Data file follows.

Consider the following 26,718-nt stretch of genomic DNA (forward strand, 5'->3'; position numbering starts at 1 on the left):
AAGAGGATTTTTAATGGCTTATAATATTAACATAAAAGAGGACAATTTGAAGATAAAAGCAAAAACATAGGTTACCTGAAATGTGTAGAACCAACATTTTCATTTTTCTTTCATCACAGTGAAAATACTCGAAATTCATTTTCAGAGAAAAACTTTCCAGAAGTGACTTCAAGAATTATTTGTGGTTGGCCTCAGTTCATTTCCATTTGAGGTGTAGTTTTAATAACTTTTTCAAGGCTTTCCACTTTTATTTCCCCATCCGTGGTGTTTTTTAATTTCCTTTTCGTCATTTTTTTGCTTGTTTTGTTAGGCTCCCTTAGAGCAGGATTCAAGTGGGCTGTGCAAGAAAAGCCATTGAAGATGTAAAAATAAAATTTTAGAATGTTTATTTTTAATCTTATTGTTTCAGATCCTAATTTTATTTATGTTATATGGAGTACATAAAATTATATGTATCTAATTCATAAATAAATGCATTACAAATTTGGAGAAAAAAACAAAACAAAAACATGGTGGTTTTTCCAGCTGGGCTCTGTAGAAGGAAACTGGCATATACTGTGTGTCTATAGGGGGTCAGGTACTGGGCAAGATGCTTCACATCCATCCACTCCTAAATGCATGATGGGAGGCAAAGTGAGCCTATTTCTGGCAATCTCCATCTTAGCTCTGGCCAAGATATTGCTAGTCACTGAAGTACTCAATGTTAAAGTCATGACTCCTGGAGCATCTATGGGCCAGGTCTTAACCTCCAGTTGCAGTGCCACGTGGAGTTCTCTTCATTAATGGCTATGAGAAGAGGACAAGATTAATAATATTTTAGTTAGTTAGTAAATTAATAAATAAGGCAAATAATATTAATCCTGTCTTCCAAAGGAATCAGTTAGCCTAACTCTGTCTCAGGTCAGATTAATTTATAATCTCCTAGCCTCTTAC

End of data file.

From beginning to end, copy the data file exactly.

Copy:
Consider the following 26,718-nt stretch of genomic DNA (forward strand, 5'->3'; position numbering starts at 1 on the left):
AAGAGGATTTTTAATGGCTTATAATATTAACATAAAAGAGGACAATTTGAAGATAAAAGCAAAAACATAGGTTACCTGAAATGTGTAGAACCAACATTTTCATTTTTCTTTCATCACAGTGAAAATACTCGAAATTCATTTTCAGAGAAAAACTTTCCAGAAGTGACTTCAAGAATTATTTGTGGTTGGCCTCAGTTCATTTCCATTTGAGGTGTAGTTTTAATAACTTTTTCAAGGCTTTCCACTTTTATTTCCCCATCCGTGGTGTTTTTTAATTTCCTTTTCGTCATTTTTTTGCTTGTTTTGTTAGGCTCCCTTAGAGCAGGATTCAAGTGGGCTGTGCAAGAAAAGCCATTGAAGATGTAAAAATAAAATTTTAGAATGTTTATTTTTAATCTTATTGTTTCAGATCCTAATTTTATTTATGTTATATGGAGTACATAAAATTATATGTATCTAATTCATAAATAAATGCATTACAAATTTGGAGAAAAAAACAAAACAAAAACATGGTGGTTTTTCCAGCTGGGCTCTGTAGAAGGAAACTGGCATATACTGTGTGTCTATAGGGGGTCAGGTACTGGGCAAGATGCTTCACATCCATCCACTCCTAAATGCATGATGGGAGGCAAAGTGAGCCTATTTCTGGCAATCTCCATCTTAGCTCTGGCCAAGATATTGCTAGTCACTGAAGTACTCAATGTTAAAGTCATGACTCCTGGAGCATCTATGGGCCAGGTCTTAACCTCCAGTTGCAGTGCCACGTGGAGTTCTCTTCATTAATGGCTATGAGAAGAGGACAAGATTAATAATATTTTAGTTAGTTAGTAAATTAATAAATAAGGCAAATAATATTAATCCTGTCTTCCAAAGGAATCAGTTAGCCTAACTCTGTCTCAGGTCAGATTAATTTATAATCTCCTAGCCTCTTAC